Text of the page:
Per our last conversation, you requested for the formulation of an employment law compliance that will be used for your start-up limousine service business located in Austin, Texas. You also indicated that you will have an initial 25 employees for the first of the year of business. This memo shall explain the various employment laws that have to be implemented by your company. There will be a discussion on the possible penalties that you will have to deal with for noncompliance of these employment laws. It is imperative for the company to abide by these laws to remain in compliance. The objective of this memo is to identify provide the laws that may affect the limousine service company you intend to establish in Austin, Texas.
The identified employment laws that are applicable to your company are: Age Discrimination in Employment Act of 1967 (ADEA), Americans with Disabilities Act of 1990, Sexual Harassment in the Place of Work, Immigration Reform and Control Act of 1986, and the Family and the Medical Leave Act of 1993. These laws shall be briefly discussed in detail.
The first law is the Age Discrimination in Employment Act of 1967 or ADEA.The ADEA mandates for employees to discriminate against any person who is least 40 years of age working in the U. S. The purpose of the law is to encourage employment of older people and giving them independence to work freely without having to experience discrimination by the younger workers. Such law shall include the basic compensation plans, terms and conditions of employment, and other perks and privileges of the job. Employers are prohibited to refuse the employment of the elderly in a company. Thus, employers should not discriminate their employees by reason of age. Failure to recognize the rights of older employees will give them the right to file a case against the employer. However, the ADEA allows employers to differentiate between employees, provided that the basis for the differentiation is a reasonable factor other than age (Cihon & Castagnera
The Americans with Disabilities Act of 1990 (ADA) prohibits employment discrimination shall prohibit the discrimination against persons with disabilities, but shall be capable of performing their official functions for the position applied for. The law shall give the victim-employee the opportunity to file a complaint under ADA by showing the existence of a disability, which may be a physical or mental impairment that may limit a person’s life activities (Miller. 2013). The employers are necessary required to accommodate the needs of a person who has disabilities by modification of the work environment, and alteration of job-application process.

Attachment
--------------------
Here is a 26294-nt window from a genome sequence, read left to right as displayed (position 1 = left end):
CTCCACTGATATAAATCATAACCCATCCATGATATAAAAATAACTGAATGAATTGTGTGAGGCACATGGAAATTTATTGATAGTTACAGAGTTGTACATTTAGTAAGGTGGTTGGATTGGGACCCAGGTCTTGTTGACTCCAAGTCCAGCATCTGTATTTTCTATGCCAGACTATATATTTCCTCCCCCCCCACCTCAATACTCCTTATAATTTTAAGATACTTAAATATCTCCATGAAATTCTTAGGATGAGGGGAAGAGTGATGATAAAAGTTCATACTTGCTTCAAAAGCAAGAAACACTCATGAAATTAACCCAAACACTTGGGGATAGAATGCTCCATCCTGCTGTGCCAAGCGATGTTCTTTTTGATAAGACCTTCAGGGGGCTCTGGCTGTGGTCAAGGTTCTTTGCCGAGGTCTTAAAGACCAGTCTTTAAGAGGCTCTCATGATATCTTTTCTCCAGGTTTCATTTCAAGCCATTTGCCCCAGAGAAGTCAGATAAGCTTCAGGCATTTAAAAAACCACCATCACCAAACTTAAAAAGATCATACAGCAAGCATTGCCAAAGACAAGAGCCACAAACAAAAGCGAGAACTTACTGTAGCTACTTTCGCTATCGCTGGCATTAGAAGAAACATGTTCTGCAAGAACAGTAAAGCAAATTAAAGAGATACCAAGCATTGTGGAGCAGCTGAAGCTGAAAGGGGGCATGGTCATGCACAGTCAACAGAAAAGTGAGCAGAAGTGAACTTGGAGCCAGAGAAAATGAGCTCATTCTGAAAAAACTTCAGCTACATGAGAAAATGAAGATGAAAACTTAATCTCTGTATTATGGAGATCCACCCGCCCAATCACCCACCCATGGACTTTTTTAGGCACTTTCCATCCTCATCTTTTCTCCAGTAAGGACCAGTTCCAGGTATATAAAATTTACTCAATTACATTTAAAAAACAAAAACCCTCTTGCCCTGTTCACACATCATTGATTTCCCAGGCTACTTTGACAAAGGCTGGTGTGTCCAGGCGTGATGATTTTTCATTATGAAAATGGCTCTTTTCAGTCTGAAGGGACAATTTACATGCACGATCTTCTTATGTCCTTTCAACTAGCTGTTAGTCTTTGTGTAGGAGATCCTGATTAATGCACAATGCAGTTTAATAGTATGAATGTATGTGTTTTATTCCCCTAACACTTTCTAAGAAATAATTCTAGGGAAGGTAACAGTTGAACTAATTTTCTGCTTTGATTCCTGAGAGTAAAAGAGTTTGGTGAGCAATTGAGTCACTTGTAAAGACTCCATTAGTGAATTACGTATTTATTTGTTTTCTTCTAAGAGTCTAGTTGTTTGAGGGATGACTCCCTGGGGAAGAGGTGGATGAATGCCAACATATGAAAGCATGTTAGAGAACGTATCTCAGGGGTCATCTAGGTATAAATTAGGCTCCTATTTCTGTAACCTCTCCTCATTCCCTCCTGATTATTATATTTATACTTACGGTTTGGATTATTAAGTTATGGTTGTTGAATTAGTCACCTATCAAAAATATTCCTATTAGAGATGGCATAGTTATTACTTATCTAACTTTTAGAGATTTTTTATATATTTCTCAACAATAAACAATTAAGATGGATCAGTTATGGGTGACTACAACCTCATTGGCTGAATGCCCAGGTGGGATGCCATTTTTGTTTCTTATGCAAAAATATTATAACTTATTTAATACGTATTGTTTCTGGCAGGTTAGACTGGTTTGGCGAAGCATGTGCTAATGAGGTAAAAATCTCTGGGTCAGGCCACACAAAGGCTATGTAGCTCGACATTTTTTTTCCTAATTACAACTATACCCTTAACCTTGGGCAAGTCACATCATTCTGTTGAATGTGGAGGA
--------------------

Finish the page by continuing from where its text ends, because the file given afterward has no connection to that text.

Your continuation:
The Sexual Harassment in the Place of Work shall require that all employers shall include in its personnel manual a statement that discrimination of the employer or any of its co-employees based on sex or gender shall be guilty of discrimination based on sex. The employer must ensure that the workplace is free of sexual harassment by posting information on the illegality of sexual harassment, and informing the employees the list of conduct that shall fall under sexual harassing behaviour. The employer must have an internal complaint process and the method on the filing of a case before the appropriate agency (Boland, 2005).
The Immigration Reform and Control Act of 1986 has prohibited the employers to hire illegal immigrants as imposed by the U.S. Citizenship and Immigration Service (Miller, 2013). The U.S. Immigration and Customs Enforcement shall monitor the compliance audits and file the appropriate enforcement actions against those who violate the law.
The Family and the Medical Leave Act of 1993 mandates that all employers shall give their workers job-protected and unpaid leave by reason of qualified medical and family emergency events. These are the events that the law recognizes in relation to this law: pregnancy, adoption, any personal or family illness, family military leave, and the foster care placement of a child (Miller, 2013). The purpose of the law is to allow the employees to be able to strike a balance the between the demands of the employer with the needs of their own respective families. The period that is allowed by law 12 work weeks of unpaid leave given to the employee, provided that it will fall on any 12-month period for the purpose of attending to the serious health conditions of his or her parent, spouse or child/children, to give care of the newborn child, and for the purpose of adopting and to give foster care to the adopted child (Miller, 2013).
As a new employer, you are mandated by law to recognize these laws for the promotion and protection of employee’s welfare. It is imperative that you comply with these laws to avoid payment of penalties for non-observance of the employment laws. The purpose of the law is to promote the interest of the employees, who are responsible in improving the country’s economy.
Boland, M. (2005). Sexual Harassment in the Workplace. Illinois: Sphinx.
Cihon, P. & Castagnera, J. (2013). Employment and Labor Law. California: Cengage Learning.
Miller, R. (2013). Cengage Advantage Books: Fundamentals of Business Law: Excerpted
Cases. California: Cengage.